Tracking my efforts to beat Myalgic Encephalomyelitis (ME), aka CFIDS, aka CFS

Tracking my efforts to beat Myalgic Encephalomyelitis (ME), aka CFIDS, aka CFS

Monday, December 19, 2011

The Connection between ME and Gilbert’s Syndrome

For as long as I can remember, whenever I received the results of a blood test, doctors noted that I had elevated levels of bilirubin. Bilirubin is a substance created by the liver that breaks down dead red blood cells. If you have high levels of bilirubin, you are considered to have Gilbert's (pronounced "jeel-bears") Syndrome. It is a genetic trait, which in my case, I inherited from my mother. When I would ask what it means to have Gilbert's, the doctors would always say that "it's an insignificant finding." "It doesn't harm you." But I always wondered, why is there a name for it? Why is it called a syndrome? And why do the blood test results list a "normal range"?

Incidentally, the normal range for bilirubin is 0.2 - 1.2 mg/dl. My results typically run between 1.4 and 1.8. This is mildly high. People who have severe cases of Gilbert's run in the 3.0 - 4.0 range, and they often appear yellow and jaundiced. Thankfully, I don't have yellow skin.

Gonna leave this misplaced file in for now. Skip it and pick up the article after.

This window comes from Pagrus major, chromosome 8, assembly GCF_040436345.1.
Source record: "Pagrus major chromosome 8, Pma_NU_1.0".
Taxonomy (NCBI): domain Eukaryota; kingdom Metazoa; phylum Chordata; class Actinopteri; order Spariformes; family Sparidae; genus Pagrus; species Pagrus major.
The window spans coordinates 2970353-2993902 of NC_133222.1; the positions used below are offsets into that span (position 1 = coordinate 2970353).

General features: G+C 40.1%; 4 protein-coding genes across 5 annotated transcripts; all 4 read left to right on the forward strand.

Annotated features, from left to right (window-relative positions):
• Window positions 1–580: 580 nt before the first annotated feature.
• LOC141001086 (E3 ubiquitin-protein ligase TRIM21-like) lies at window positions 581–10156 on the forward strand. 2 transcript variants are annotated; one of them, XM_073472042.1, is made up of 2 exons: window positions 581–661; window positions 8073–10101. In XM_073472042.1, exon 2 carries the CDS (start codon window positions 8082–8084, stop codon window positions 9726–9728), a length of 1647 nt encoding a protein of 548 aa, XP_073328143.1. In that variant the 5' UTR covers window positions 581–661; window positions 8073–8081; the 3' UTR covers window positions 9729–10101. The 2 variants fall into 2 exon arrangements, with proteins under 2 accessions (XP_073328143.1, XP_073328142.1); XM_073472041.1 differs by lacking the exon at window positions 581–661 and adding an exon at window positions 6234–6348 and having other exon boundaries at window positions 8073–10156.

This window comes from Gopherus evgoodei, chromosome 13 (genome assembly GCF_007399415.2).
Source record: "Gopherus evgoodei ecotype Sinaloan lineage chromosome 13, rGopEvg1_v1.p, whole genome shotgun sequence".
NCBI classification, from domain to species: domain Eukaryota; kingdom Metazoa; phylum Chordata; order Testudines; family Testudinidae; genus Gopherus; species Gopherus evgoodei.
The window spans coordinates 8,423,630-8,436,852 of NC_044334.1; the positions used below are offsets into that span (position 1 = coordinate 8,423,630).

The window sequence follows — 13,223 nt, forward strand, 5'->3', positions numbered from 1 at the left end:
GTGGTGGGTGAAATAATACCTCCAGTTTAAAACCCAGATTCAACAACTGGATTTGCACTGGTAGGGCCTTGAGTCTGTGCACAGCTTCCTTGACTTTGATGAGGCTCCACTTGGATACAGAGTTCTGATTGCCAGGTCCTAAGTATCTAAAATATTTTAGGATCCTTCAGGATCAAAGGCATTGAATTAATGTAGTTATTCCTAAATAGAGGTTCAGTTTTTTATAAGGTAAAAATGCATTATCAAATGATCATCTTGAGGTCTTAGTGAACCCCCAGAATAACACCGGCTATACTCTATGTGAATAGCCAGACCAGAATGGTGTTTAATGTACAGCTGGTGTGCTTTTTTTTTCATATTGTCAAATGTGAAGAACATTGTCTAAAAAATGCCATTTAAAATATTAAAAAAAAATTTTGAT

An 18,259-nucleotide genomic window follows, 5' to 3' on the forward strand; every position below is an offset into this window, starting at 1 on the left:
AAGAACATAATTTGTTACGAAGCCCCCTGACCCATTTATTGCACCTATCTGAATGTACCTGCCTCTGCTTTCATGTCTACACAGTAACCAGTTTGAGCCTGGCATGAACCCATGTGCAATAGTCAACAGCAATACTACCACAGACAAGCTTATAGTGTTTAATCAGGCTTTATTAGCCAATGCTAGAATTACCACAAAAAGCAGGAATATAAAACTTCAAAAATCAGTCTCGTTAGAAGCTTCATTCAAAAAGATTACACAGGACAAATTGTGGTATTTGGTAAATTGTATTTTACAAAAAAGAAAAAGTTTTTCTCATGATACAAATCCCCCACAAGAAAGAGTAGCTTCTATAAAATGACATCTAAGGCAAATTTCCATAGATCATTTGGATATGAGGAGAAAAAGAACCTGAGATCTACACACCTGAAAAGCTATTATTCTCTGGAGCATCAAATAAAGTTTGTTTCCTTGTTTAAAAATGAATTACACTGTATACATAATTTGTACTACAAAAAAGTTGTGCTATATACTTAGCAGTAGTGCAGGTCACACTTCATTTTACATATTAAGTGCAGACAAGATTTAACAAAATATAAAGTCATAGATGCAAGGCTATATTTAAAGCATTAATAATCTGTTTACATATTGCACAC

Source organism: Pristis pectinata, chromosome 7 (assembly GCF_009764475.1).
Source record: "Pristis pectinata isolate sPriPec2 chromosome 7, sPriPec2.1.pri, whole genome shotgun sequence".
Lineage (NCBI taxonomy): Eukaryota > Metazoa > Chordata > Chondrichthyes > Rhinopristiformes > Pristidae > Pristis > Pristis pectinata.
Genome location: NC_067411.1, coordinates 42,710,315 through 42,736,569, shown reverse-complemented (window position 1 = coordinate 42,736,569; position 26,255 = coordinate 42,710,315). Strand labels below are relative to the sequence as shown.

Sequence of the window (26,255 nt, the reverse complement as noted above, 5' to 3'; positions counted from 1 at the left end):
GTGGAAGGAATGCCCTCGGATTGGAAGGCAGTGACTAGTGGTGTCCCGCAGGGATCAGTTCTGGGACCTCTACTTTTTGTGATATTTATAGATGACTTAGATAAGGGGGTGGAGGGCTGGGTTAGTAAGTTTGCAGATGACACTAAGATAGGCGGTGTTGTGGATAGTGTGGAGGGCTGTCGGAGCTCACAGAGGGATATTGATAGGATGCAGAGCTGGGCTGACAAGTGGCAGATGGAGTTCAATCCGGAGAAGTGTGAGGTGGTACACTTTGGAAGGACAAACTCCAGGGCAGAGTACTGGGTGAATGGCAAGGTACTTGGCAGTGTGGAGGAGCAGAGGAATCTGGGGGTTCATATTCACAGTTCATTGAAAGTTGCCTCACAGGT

Dr. Charles Shepherd, an English researcher of ME, found that Gilbert's is often associated with ME. His studies showed that 16% of people with ME have Gilbert's. Conversely, a website on Gilbert's states that ""People with GS are four times more likely to have Chronic Fatigue Syndrome than others." What's more, the symptoms of people with Gilbert's sound identical to ME's symptoms (see link above). Could it be that many people who report suffering symptoms of GS actually have ME, triggered by GS? I think so.

There are a few well-known supplements to aid liver function, the most popular of which is milk thistle. In the near future, I may experiment with milk thistle to see if it helps my ME.

[3/22/12 update: I've been talking milk thistle capsules 3x/day since January and have not noticed a difference in how I feel, although one blood test in late January showed my bilirubin within normal limits for the first time in my life! A subsequent blood test, however, was elevated again.]

On a positive note, Dr. Rich VanK, who is famous for his CFS research, recently noted in a message board discussion that he has mild Gilbert's, and added the following:
...But the cool thing about Gilbert's syndrome is that it has been found to provide protection against coronary artery disease. It is thought that this is due to bilirubin acting as an antioxidant.
Waiter! Extra helping of mutton, please!

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